Vilma Socorro Martínez American diplomat

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Vilma Martínez
Vilma Socorro Martínez.jpg
United States Ambassador to Argentina
In office
September 18, 2009 – July 4, 2013
PresidentBarack Obama
Preceded byEarl Wayne
Succeeded byNoah Mamet
Personal details
Born (1943-10-17) October 17, 1943 (age 77)
San Antonio, Texas, U.S.
Political partyDemocratic
Spouse(s)Stuart Singer
EducationUniversity of Texas, Austin (BA)
Columbia University (JD)

Vilma Socorro Martínez (born October 17, 1943) is an American lawyer, civil rights activist and diplomat who formerly served as the U.S. Ambassador to Argentina (2009-2013).


Early life

Vilma Socorro Martínez was born to Marina and Salvador Martínez, a Mexican American couple living in San Antonio, Texas. She studied at the University of Texas at Austin. After receiving her bachelor's degree, Martínez went on to Columbia Law School and graduated in 1967.[1]

Legal career

Vilma Socorro Martínez then joined the NAACP Legal Defense and Educational Fund (LDF). At LDF, she defended a number of poor and minority clients.[1] She also served as the attorney for the petitioner in the case of Griggs v. Duke Power Company, a landmark action that ultimately went before the U.S. Supreme Court and helped establish the doctrine of affirmative action. In 1970, Martínez became an equal opportunity counselor for the New York State Division of Human Rights,[1] where, she created new rules and procedures governing the rights of employees.

In 1971 she joined the firm of Cahill, Gordon & Reindel in New York City, where she worked as a labor lawyer. She was among the first women to join the board of the Mexican American Legal Defense and Educational Fund (MALDEF). Soon afterward, in 1973, Martínez was hired as the advocacy organization's general counsel and president. She directed a program to help secure an extension of the Voting Rights Act to include Mexican Americans among the groups it protected. In 1975, Congress agreed to extend the existing provisions of the Voting Rights Act to include Mexican Americans.[1] Martínez also helped obtain a 1974 ruling guaranteeing that non-English-speaking children in public schools could obtain bilingual education and participated in a number of other activities on behalf of Mexican Americans.

From 1977 to 1981, Vilma Socorro Martínez joined an advisory board that reviewed appointments to ambassadorial positions around the world. In 1982, Vilma Socorro Martínez became a partner at the law firm Munger, Tolles & Olson, specializing in resolving labor disputes.[1] Since the 1990s, she was a consultant to the U.S. Commission on Civil Rights, and a lawyer delegate to the Ninth Circuit Judicial Conference.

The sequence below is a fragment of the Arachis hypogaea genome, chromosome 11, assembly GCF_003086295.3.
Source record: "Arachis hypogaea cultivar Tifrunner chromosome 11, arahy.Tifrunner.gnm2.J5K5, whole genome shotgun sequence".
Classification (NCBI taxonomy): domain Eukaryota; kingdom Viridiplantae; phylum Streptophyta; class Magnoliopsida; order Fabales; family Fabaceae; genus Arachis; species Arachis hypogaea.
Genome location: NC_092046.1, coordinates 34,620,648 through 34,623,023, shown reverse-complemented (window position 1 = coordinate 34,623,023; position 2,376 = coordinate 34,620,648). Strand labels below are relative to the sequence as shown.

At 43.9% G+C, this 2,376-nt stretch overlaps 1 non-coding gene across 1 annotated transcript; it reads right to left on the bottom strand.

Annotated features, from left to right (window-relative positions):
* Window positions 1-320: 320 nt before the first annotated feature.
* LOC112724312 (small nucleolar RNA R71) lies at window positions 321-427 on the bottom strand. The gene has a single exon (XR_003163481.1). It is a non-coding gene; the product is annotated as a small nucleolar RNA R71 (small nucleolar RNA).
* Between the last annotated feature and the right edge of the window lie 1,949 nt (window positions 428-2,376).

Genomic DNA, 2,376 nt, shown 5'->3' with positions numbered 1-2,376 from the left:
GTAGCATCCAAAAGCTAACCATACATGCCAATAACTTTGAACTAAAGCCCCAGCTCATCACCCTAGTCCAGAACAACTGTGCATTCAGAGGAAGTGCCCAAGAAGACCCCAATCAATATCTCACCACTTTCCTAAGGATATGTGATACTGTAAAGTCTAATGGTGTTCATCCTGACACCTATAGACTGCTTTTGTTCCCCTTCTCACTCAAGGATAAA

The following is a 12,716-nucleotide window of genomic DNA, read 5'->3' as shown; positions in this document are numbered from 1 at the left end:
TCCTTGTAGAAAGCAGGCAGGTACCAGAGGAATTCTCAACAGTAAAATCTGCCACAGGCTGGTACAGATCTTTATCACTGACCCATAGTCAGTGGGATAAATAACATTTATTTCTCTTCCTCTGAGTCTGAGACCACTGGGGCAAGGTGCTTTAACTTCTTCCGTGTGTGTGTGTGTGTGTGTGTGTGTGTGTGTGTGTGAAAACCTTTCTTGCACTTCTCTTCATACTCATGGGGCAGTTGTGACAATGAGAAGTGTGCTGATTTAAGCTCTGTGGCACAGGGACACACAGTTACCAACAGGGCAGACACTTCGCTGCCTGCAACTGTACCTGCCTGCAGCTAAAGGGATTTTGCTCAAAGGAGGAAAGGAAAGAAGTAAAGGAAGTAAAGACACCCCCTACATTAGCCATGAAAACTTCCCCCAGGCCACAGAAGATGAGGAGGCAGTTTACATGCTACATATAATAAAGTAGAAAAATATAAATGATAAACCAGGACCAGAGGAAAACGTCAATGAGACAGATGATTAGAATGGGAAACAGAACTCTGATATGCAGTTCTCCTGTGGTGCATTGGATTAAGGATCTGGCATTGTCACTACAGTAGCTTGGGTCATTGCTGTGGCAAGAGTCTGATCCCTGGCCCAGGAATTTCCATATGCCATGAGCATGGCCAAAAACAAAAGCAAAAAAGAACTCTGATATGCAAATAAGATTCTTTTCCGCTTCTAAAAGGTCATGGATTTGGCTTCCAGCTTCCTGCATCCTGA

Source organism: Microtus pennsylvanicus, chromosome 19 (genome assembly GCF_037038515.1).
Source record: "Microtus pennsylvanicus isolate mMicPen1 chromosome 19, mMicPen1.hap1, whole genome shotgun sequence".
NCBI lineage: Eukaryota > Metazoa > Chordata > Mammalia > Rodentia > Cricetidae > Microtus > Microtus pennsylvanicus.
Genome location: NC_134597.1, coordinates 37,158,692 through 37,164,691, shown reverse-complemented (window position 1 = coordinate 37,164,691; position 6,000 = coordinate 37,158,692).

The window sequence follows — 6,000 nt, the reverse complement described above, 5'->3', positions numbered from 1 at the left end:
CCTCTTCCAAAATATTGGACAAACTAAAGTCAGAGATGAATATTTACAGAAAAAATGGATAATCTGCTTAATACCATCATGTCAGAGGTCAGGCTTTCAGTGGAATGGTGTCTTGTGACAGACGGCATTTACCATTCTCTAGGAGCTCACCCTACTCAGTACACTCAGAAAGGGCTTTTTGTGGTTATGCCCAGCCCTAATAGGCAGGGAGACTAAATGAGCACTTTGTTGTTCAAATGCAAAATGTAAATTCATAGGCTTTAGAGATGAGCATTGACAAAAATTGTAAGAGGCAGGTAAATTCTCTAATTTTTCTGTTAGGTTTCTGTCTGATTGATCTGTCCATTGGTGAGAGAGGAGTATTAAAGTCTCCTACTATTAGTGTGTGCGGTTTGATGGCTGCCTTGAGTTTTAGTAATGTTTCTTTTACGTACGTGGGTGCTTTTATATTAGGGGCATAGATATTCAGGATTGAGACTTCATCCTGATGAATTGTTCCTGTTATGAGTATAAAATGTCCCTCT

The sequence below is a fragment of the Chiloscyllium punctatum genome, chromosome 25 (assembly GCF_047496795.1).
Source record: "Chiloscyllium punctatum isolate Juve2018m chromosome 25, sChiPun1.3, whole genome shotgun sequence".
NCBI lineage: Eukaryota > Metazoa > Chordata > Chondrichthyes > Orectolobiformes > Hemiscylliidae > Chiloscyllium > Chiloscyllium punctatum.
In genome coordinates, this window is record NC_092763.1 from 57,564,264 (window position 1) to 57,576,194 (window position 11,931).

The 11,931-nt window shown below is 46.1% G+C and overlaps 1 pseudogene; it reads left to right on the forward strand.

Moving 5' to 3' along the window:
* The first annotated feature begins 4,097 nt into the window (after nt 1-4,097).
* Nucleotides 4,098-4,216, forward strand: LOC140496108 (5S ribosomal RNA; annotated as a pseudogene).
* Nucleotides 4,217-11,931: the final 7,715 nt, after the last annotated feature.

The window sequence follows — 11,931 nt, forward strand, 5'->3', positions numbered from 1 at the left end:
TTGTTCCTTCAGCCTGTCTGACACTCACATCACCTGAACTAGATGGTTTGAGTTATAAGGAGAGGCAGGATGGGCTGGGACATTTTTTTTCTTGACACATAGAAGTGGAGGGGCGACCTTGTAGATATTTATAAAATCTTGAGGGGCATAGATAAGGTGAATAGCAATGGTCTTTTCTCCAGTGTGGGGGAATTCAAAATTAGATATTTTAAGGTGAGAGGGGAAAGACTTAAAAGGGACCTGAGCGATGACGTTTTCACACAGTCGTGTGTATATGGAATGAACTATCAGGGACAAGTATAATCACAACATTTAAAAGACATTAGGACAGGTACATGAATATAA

US ambassador to Argentina

Buenos Aires, 15 December 2011. Mauricio Macri and Vilma Socorro Martinez.

In 2009, Vilma Socorro Martínez was named United States Ambassador to Argentina, the first woman to represent the United States in Buenos Aires as ambassador.[2][3] She had never been to Argentina before accepting the position.[4] Her role included the diplomatic management of the NASA-CONAE project that launched the SAC-D satellite into space,[5][6] She ended her tenure in Argentina on July 4, 2013.[7]

In a cable leaked by WikiLeaks, she described Mauricio Macri, who intended to run for the 2011 elections, as "uneducated".[8] Il also appeared that he asked Vilma Socorro Martínez to be stiffer with then-President Cristina Fernández de Kirchner.[9]

Other roles

  • 1976-1990: Board of Regents of the University of California (and Chairman from 1984 to 1986)[1]
  • 1983-2007: Director of the board of Anheuser-Busch (first corporate donor to MALDEF)[1]
  • 1993: Director of the board of Fluor[1]
  • 1998: Director of the board Burlington Northern Santa Fe railroad[1]
  • 1998: Director of the board of Shell Oil[1]
  • Director of the board of Sanwa Bank California[1]
  • Director of the board of Bank of the West[1]
  • Member of Washington D.C. based think tank the Inter-American Dialogue[10]
  • Member of Walmart's Employment Advisory Panel[1]


Personal life

Vilma Socorro Martínez is married to an attorney, Stuart Singer, and has two sons,[1] Carlos and Ricardo.

See also


  1. ^ a b c d e f g h i j k l m n "Ambassador to Argentina: Who is Vilma Martínez?". 9 August 2010. Retrieved 7 June 2019.
  2. ^ Buenos Aires Herald: US Committee to approve Vilma Martínez as new ambassador to Argentina
  3. ^ U.S. Embassy: Credentials presentation
  4. ^ Juliet Eilperin (14 February 2014). "Obama ambassador nominees prompt an uproar with bungled answers, lack of ties". Retrieved 7 June 2019.
  5. ^ "US ambassador says bilateral relationship 'has been strengthened'". Buenos Aires Herald.
  6. ^ "Ambassador Martinez Farewell ceremony at the Ministry of Foreign Affairs". Embassy of the United States in Argentina. Archived from the original on 2013-08-22. Retrieved 2013-07-10.
  7. ^ Martin Dinatale (5 July 2013). "La embajadora de EE.UU. se despidió con una crítica". Retrieved 7 June 2019.
  8. ^ "El día que Assange reveló la conexión Macri-Embajada de USA". 11 April 2019. Retrieved 7 June 2019.
  9. ^ Santiago O’Donnell (21 February 2011). "Un socorro pedido a Vilma Socorro Martínez". Retrieved 7 June 2019.
  10. ^ "Inter-American Dialogue | Vilma Martínez". Retrieved 2017-04-12.
  11. ^ "National - Jefferson Awards Foundation". Jefferson Awards Foundation. Retrieved 2016-11-12.
  12. ^ InfoLeg Archived 2016-03-04 at the Wayback Machine official Legislative information website of the government of Argentina (in spanish)

External links

Diplomatic posts
Preceded by
Earl Wayne
U.S. Ambassador to Argentina
Succeeded by
Noah Mamet
Original content from Wikipedia, shared with licence Creative Commons By-Sa - Vilma Socorro Martínez